Sunday, August 2, 2020

Insanity from the Obama Era

In this podcast about the threat of nuclear war, Lisa Perry notes that the U.S. is going to spend $1.7 trillion (trillion -- with a "T") to "modernize" our nuclear weapon inventory. $1.7 trillion

Having read about this in The Bomb, I understand the pressure the Obama administration felt to do this. But it seems relatively clear to me now that agreeing to this was a big mistake. 

More broadly, though, keep this* in mind when you hear that we can't spend money to help people, we "have to" cut social security, etc. 

*And the fact that every year, the U.S. spends more on "defense" than the next ten most profligate countries combined

Wednesday, July 29, 2020

What a world

Thanks again to the liberal media.

From Vox's daily email:

·       On Monday night, President Donald Trump took to Twitter to (re)tweet out dangerous misinformation about the coronavirus pandemic. He amplified a false claim to his 84.2 million followers that “Covid has cure” — which it does not. [CBS News / Christopher Brito]

·       The tweet — which linked to a video promoting the disproven drug hydroxychloroquine and dismissing the need to wear a mask — was quickly removed by Twitter for violating the site’s Covid-19 misinformation policy. [Vice / David Gilbert]

·       Separately, Donald Trump Jr., the president’s eldest son, tweeted out the video on Monday night, describing it as “a must watch!!!” The tweet has since been deleted, and Don Jr. lost his tweeting privileges for 12 hours. [The Verge / Chaim Gartenberg]

·       The conspiracy video that both Trumps chose to promote is objectively absurd: As the Daily Beast reported Tuesday, a doctor featured in the video has argued that the US government is run by “reptilians,” among other bizarre claims. [The Daily Beast / Will Sommer]

·       Nonetheless, the video, which was shared by the far-right site Breitbart, got substantial traction on Monday. Facebook said it was viewed more than 14 million times before it was taken down. [Washington Post / Katie Shepherd and Taylor Telford]

·       Trump defended the conspiracy theorist doctor, Stella Immanuel, telling reporters on Tuesday she was "spectacular" and "very respected." Immanuel has attributed various health issues to "people having sex in their dreams with demons" in addition to her hydroxychloroquine advocacy. [Twitter / Jeremy Diamond]

·       The tweet that finally resulted in Twitter taking action was just one of several shared by Trump on Monday night that boosted the discredited theory that the antimalarial drug hydroxychloroquine is an effective Covid-19 treatment. And at least one attacked the credibility of Dr. Anthony Fauci. [Twitter / Manu Raju]

·       On Tuesday, Fauci brushed off the attacks, telling George Stephanopoulos that “I don’t even read them. ... I just will continue to do my job no matter what comes out because I think it’s very important.” [TPM / ZoĆ« Richards]

·       But the coronavirus misinformation problem isn’t just coming from the White House. Over the weekend, the right-wing Sinclair Broadcast Group came under fire for its plan — now abandoned — to air an interview with a conspiracy theorist featured in the Plandemic movie. [Vox / Zeeshan Aleem]

·       The video that Trump shared on Monday was backed by the Tea Party Patriots, a fundraising group that has donated more than $24 million to Republicans since 2014. [NBC News / Brandy Zadrozny and Ben Collins]

And while Trump continues to amplify baseless coronavirus conspiracies, the pandemic is still running rampant in the US. More than 148,000 people have died of the virus, and a federal report from this past weekend urged 21 states to tighten measures aimed at controlling the virus. [New York Times]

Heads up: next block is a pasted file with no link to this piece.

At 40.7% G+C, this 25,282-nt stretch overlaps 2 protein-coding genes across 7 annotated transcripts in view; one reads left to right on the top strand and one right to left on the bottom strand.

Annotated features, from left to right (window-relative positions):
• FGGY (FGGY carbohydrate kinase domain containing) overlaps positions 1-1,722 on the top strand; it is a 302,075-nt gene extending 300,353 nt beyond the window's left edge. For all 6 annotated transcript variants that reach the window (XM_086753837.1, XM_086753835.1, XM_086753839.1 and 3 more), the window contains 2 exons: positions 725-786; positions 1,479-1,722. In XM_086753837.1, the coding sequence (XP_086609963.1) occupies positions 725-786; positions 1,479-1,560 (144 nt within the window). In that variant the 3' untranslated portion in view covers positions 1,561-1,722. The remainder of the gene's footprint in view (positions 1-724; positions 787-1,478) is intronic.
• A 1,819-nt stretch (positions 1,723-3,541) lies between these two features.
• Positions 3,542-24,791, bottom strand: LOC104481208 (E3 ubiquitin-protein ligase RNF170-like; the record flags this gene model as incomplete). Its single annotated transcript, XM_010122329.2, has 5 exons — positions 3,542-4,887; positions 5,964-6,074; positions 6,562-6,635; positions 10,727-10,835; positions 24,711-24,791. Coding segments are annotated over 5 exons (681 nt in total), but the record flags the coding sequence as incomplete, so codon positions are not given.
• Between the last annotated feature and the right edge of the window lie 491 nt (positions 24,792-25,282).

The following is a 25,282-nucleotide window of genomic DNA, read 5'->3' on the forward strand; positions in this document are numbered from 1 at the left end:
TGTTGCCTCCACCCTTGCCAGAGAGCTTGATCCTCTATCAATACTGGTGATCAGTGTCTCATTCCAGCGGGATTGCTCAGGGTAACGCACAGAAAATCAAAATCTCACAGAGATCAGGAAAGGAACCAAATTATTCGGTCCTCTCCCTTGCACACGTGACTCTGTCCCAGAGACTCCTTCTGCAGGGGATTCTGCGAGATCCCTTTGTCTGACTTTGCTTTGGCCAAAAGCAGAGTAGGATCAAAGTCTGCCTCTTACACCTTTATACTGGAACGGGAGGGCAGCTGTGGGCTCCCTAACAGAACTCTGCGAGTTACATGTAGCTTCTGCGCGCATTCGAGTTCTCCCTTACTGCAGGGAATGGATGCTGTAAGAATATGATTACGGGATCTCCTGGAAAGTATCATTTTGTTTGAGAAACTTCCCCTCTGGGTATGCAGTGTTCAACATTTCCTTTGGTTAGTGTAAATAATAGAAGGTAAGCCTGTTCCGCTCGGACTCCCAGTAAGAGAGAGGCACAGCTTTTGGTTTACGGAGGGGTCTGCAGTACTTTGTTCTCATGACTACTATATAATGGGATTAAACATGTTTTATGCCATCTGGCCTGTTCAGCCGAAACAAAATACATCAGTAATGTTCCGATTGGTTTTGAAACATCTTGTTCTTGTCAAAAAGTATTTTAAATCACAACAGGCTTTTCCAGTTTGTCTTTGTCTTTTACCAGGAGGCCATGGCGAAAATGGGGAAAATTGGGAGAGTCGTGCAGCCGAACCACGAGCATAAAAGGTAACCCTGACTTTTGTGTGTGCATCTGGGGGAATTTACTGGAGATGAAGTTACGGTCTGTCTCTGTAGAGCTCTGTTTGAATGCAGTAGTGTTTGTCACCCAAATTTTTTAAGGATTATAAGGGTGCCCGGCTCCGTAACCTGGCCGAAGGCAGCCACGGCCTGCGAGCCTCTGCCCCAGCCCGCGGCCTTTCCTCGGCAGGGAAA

Thursday, July 23, 2020

Tuesday, July 21, 2020

The Greatest Injustice in the World

At this moment in history, when innocent people like Elijah McClain are being murdered by the state, some people have gotten together to fight against the greatest injustice in the world: Meanies are mean to them on Twitter or Slack.

Snark aside, it isn't as though I do have any reason for empathy. A while back, I had a mortgage, car payment, pre-existing conditions, and a kid in college. Then I found myself out of my job because I quoted Anthony Bourdain. In addition to being suddenly unemployed, thousands upon thousands of people attacked me online.

And you know what? It just doesn't compare to being murdered. It doesn't compare to being stalked and doxxed and threatened with rape or torture (and I've been basically tortured to the point of being broken).

So if you look at this moment in history and you think it is all about you and protecting your precious privileged ideals ... maybe think again.

Update: The “free speech debate” isn’t really about free speech

Friday, July 17, 2020

796 Scandals, Color-Coded

From Andrew Tobias:

It’s impossible to read all 20,000+ lies and misleading claims Trump has made since taking office.  (In eight years, the same fact-checking apparatus found Obama had made 28.)

But it’s almost impossible not to read or at least meander amongst these 796 mostly-short paragraphs . . . “A Catalog of Trump’s Worst Cruelties, Collusions, Corruptions, and Crimes.”  Color-coded, no less.

Thursday, July 16, 2020

Our Ancestors Knew Death in Ways We [Hopefully] Never Will

Keeping with a general theme here, this NY Times article is subtitled: Some say we’re doomed. But science and public spending have saved us from pandemics worse than this one.

Tuesday, July 7, 2020

The best-selling book of all time is a horror

In a recent podcast, Ezra Klein's guest said that reading the Bible turned her from an atheist into a Christian. 

Wait, what? This Bible?

PS: Saw this via one of our pals in Australia.

Friday, July 3, 2020

From EK re: voting (part of a broader conversation with peers)

Under the current system, doing anything but voting for your most preferred/least dispreferred option of the two candidates most likely to get the most votes is a betrayal of your rational civic duty. I think we’re all rational enough to agree that the two candidates that are going to get the most votes are Biden and Trump. One of them - or, in the event of a catastrophe, their VP - will be sworn in in January 2021. If anything else happens, there has likely been some sort of unprecedented societal collapse and we’ll have bigger problems than who we voted for. That’s not a ‘false choice’, that’s accepting reality. If it’s your rational, considered belief that something other than one of those two options is feasible come January 2021; you’re entitled to that belief. But I doubt you truly believe that.